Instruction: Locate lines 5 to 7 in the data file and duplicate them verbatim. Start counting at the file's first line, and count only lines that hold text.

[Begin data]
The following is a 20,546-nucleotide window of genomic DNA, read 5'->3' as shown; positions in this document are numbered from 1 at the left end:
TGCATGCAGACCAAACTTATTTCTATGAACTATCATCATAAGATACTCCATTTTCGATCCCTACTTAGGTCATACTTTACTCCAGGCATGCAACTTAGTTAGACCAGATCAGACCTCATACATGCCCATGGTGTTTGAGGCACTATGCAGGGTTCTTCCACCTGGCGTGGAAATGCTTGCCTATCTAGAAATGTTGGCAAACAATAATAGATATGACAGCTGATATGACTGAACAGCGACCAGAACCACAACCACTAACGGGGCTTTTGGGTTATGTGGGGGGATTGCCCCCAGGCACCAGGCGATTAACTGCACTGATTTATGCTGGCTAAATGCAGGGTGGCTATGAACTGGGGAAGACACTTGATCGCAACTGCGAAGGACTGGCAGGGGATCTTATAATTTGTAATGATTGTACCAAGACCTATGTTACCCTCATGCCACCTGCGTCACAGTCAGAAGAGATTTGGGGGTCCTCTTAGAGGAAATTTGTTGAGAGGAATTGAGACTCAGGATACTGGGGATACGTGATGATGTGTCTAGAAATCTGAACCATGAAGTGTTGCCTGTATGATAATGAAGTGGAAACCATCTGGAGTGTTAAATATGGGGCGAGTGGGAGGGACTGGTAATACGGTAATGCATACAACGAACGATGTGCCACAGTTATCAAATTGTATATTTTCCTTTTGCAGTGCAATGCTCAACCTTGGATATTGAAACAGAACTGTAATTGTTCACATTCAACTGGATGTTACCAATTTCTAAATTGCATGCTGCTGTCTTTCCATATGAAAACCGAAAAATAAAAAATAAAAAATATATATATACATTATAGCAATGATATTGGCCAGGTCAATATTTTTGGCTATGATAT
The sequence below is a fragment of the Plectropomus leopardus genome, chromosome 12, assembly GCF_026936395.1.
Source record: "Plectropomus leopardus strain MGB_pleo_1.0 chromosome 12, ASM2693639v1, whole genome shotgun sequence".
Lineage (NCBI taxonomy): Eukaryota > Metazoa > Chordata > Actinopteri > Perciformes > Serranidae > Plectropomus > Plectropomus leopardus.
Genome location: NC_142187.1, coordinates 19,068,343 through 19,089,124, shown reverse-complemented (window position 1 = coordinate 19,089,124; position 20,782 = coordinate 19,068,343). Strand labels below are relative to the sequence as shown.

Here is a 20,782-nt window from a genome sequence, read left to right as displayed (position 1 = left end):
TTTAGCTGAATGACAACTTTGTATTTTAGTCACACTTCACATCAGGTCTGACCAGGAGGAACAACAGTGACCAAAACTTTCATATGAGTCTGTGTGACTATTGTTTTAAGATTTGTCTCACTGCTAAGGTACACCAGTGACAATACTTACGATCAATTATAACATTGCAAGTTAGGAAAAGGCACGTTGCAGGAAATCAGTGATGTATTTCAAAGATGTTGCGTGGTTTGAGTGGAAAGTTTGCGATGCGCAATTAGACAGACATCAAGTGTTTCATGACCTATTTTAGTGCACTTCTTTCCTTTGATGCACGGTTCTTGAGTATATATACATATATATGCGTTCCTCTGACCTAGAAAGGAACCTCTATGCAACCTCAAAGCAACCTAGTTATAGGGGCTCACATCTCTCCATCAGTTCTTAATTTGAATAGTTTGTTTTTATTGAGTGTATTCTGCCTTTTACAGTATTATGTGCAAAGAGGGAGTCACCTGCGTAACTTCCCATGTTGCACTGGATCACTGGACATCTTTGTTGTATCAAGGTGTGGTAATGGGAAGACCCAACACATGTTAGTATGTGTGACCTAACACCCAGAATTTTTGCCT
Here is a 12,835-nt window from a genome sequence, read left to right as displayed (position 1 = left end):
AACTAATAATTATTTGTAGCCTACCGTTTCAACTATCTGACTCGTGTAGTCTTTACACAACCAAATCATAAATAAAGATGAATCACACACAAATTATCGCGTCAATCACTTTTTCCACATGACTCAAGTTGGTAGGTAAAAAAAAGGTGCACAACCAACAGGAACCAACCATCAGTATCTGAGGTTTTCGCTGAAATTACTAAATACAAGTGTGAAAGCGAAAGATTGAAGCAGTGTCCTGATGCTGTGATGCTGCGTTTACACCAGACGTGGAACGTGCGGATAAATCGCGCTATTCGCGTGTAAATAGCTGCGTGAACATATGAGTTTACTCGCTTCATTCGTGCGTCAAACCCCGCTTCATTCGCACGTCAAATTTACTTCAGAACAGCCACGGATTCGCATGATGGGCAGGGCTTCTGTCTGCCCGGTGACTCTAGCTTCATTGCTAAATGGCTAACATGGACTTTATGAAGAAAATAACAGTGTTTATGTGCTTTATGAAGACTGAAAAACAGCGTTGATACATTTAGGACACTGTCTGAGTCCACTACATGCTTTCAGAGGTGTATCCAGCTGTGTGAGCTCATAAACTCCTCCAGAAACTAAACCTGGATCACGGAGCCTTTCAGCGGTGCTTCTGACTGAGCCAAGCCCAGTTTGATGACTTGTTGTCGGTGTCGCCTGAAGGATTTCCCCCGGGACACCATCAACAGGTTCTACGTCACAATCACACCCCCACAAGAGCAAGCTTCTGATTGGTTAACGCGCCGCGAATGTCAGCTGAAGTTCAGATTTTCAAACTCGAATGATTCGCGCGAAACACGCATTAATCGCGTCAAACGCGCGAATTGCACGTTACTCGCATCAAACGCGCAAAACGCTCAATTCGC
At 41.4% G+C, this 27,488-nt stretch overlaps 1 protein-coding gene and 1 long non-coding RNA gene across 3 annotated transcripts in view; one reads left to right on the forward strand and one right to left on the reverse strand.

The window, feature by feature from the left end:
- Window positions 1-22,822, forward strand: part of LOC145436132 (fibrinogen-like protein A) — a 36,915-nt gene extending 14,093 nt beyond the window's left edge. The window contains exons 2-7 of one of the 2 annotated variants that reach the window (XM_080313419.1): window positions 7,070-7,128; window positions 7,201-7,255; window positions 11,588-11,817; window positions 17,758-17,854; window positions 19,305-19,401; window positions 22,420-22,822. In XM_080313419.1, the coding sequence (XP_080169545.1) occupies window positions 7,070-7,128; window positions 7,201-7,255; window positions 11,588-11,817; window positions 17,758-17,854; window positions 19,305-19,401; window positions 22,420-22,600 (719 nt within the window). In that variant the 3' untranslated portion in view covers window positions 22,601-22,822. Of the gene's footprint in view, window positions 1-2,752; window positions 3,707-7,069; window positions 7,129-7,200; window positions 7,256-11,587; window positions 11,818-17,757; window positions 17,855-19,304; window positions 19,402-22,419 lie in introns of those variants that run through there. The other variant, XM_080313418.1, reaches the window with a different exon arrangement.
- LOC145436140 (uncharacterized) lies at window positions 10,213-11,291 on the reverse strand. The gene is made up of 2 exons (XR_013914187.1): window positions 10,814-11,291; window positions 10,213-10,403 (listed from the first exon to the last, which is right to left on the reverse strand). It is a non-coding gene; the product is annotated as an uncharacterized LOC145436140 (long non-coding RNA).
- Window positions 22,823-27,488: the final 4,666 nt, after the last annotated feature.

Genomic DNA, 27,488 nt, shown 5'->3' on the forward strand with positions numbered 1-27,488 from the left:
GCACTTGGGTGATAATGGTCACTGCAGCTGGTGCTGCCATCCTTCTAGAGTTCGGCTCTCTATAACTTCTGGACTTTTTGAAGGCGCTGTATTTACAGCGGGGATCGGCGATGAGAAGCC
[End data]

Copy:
Lineage (NCBI taxonomy): Eukaryota > Metazoa > Chordata > Actinopteri > Perciformes > Serranidae > Plectropomus > Plectropomus leopardus.
Genome location: NC_142187.1, coordinates 19,068,343 through 19,089,124, shown reverse-complemented (window position 1 = coordinate 19,089,124; position 20,782 = coordinate 19,068,343). Strand labels below are relative to the sequence as shown.

Here is a 20,782-nt window from a genome sequence, read left to right as displayed (position 1 = left end):